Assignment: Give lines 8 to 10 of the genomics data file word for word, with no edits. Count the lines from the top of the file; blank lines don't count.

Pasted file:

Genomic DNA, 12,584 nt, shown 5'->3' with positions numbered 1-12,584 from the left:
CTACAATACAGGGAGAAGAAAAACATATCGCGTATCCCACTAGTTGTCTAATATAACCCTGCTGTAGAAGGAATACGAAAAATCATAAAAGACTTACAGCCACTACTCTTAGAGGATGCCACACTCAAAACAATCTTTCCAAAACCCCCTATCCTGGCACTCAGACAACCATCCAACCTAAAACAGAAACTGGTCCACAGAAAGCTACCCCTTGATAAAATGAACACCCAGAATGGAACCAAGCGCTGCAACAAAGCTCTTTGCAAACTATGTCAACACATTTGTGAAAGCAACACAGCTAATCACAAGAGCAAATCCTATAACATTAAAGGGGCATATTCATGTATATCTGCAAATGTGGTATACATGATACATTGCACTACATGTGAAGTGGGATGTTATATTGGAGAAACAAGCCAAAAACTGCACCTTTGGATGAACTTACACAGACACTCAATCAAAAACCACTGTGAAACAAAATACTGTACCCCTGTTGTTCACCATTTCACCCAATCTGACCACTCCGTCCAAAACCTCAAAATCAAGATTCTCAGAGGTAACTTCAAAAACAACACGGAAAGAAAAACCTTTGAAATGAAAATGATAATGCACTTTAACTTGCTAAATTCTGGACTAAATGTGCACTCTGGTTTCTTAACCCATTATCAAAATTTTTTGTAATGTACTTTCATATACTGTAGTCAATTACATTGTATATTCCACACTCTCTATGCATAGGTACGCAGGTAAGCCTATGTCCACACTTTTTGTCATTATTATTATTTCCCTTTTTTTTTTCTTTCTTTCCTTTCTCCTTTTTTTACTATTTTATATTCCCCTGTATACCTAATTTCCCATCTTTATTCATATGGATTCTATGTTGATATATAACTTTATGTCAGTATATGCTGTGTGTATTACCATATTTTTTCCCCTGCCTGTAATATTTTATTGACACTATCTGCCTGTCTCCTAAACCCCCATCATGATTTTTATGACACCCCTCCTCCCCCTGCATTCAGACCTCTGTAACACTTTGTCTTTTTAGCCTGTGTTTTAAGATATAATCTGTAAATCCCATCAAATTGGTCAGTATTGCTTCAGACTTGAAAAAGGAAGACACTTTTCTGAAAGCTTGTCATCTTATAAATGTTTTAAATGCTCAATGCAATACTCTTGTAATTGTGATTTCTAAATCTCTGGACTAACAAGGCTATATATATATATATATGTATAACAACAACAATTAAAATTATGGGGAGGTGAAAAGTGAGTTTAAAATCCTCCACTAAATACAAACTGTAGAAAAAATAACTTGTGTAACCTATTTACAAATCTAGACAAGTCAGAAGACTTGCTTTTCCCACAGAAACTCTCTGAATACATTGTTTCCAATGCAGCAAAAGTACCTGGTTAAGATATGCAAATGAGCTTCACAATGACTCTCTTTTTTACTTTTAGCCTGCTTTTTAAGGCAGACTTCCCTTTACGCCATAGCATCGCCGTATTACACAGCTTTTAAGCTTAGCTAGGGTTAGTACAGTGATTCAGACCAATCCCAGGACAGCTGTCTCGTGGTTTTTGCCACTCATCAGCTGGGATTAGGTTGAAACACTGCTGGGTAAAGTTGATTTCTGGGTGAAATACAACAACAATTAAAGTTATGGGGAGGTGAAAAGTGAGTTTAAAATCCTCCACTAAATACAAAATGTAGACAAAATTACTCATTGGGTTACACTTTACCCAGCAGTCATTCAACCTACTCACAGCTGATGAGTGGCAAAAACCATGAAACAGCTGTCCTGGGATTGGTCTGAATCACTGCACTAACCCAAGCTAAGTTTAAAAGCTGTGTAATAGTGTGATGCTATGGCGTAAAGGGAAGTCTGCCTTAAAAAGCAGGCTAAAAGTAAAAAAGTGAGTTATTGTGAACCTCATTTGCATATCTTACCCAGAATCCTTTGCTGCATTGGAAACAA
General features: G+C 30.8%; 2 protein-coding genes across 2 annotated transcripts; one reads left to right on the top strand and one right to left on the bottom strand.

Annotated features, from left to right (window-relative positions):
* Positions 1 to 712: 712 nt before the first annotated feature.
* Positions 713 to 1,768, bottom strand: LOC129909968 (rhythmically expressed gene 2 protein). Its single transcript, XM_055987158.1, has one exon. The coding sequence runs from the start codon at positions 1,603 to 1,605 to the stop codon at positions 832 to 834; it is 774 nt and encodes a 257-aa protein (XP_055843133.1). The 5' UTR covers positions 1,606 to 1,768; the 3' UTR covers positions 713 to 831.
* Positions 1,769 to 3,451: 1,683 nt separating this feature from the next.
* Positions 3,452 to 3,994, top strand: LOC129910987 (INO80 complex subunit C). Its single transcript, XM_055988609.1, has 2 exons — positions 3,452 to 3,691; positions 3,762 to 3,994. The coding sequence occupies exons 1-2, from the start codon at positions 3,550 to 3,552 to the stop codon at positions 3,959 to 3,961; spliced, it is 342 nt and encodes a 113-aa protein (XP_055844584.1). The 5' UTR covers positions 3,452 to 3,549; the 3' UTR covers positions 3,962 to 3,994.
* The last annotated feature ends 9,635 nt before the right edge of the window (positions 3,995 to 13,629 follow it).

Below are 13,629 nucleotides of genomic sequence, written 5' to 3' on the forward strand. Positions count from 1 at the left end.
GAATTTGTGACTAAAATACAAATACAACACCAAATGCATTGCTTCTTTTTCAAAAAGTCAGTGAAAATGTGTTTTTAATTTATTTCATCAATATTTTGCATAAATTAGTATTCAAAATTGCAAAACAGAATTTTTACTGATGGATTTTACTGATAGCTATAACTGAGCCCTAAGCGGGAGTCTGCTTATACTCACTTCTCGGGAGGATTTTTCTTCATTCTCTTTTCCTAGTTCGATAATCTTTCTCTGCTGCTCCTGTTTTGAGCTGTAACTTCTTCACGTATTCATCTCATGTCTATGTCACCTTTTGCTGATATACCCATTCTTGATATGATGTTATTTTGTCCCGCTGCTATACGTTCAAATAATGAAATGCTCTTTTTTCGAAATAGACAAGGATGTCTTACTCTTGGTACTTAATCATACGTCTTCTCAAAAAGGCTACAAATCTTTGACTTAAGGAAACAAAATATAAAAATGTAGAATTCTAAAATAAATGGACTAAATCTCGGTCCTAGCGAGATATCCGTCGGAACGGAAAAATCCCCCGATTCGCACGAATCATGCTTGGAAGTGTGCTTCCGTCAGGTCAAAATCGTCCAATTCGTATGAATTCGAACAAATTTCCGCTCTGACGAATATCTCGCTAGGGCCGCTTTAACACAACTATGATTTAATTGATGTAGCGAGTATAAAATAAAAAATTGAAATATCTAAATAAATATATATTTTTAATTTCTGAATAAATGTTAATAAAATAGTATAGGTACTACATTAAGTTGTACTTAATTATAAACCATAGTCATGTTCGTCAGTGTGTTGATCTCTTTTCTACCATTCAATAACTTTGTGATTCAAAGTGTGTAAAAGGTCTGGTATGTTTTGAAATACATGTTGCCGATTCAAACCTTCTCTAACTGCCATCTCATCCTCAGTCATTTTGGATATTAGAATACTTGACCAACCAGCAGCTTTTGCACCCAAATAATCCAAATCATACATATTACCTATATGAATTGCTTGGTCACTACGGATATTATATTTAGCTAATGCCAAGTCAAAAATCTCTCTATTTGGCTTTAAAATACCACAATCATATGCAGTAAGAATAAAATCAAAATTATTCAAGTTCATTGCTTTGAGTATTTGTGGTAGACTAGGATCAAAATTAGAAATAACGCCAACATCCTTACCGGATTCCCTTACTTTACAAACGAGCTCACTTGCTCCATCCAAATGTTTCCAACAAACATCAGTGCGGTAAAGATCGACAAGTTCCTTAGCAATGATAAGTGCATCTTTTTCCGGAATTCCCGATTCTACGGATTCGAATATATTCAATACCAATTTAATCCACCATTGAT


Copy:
* Positions 3,452 to 3,994, top strand: LOC129910987 (INO80 complex subunit C). Its single transcript, XM_055988609.1, has 2 exons — positions 3,452 to 3,691; positions 3,762 to 3,994. The coding sequence occupies exons 1-2, from the start codon at positions 3,550 to 3,552 to the stop codon at positions 3,959 to 3,961; spliced, it is 342 nt and encodes a 113-aa protein (XP_055844584.1). The 5' UTR covers positions 3,452 to 3,549; the 3' UTR covers positions 3,962 to 3,994.
* The last annotated feature ends 9,635 nt before the right edge of the window (positions 3,995 to 13,629 follow it).

Below are 13,629 nucleotides of genomic sequence, written 5' to 3' on the forward strand. Positions count from 1 at the left end.